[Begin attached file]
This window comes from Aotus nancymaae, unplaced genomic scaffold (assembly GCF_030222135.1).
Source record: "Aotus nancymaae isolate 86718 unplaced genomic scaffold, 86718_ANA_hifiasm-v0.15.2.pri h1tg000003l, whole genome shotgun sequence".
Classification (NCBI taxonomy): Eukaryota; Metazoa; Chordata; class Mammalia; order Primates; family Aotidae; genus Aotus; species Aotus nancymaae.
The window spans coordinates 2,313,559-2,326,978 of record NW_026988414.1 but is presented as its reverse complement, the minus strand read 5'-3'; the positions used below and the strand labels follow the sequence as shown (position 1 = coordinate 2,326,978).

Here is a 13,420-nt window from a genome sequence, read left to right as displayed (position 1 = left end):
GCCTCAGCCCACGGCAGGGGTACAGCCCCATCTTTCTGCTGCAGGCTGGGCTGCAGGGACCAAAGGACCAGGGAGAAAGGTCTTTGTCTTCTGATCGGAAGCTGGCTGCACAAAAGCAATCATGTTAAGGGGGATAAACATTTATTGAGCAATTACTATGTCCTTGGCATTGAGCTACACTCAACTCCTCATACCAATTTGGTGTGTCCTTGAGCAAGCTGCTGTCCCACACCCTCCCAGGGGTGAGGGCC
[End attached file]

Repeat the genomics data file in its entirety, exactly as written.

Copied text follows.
This window comes from Aotus nancymaae, unplaced genomic scaffold (assembly GCF_030222135.1).
Source record: "Aotus nancymaae isolate 86718 unplaced genomic scaffold, 86718_ANA_hifiasm-v0.15.2.pri h1tg000003l, whole genome shotgun sequence".
Classification (NCBI taxonomy): Eukaryota; Metazoa; Chordata; class Mammalia; order Primates; family Aotidae; genus Aotus; species Aotus nancymaae.
The window spans coordinates 2,313,559-2,326,978 of record NW_026988414.1 but is presented as its reverse complement, the minus strand read 5'-3'; the positions used below and the strand labels follow the sequence as shown (position 1 = coordinate 2,326,978).

Here is a 13,420-nt window from a genome sequence, read left to right as displayed (position 1 = left end):
GCCTCAGCCCACGGCAGGGGTACAGCCCCATCTTTCTGCTGCAGGCTGGGCTGCAGGGACCAAAGGACCAGGGAGAAAGGTCTTTGTCTTCTGATCGGAAGCTGGCTGCACAAAAGCAATCATGTTAAGGGGGATAAACATTTATTGAGCAATTACTATGTCCTTGGCATTGAGCTACACTCAACTCCTCATACCAATTTGGTGTGTCCTTGAGCAAGCTGCTGTCCCACACCCTCCCAGGGGTGAGGGCC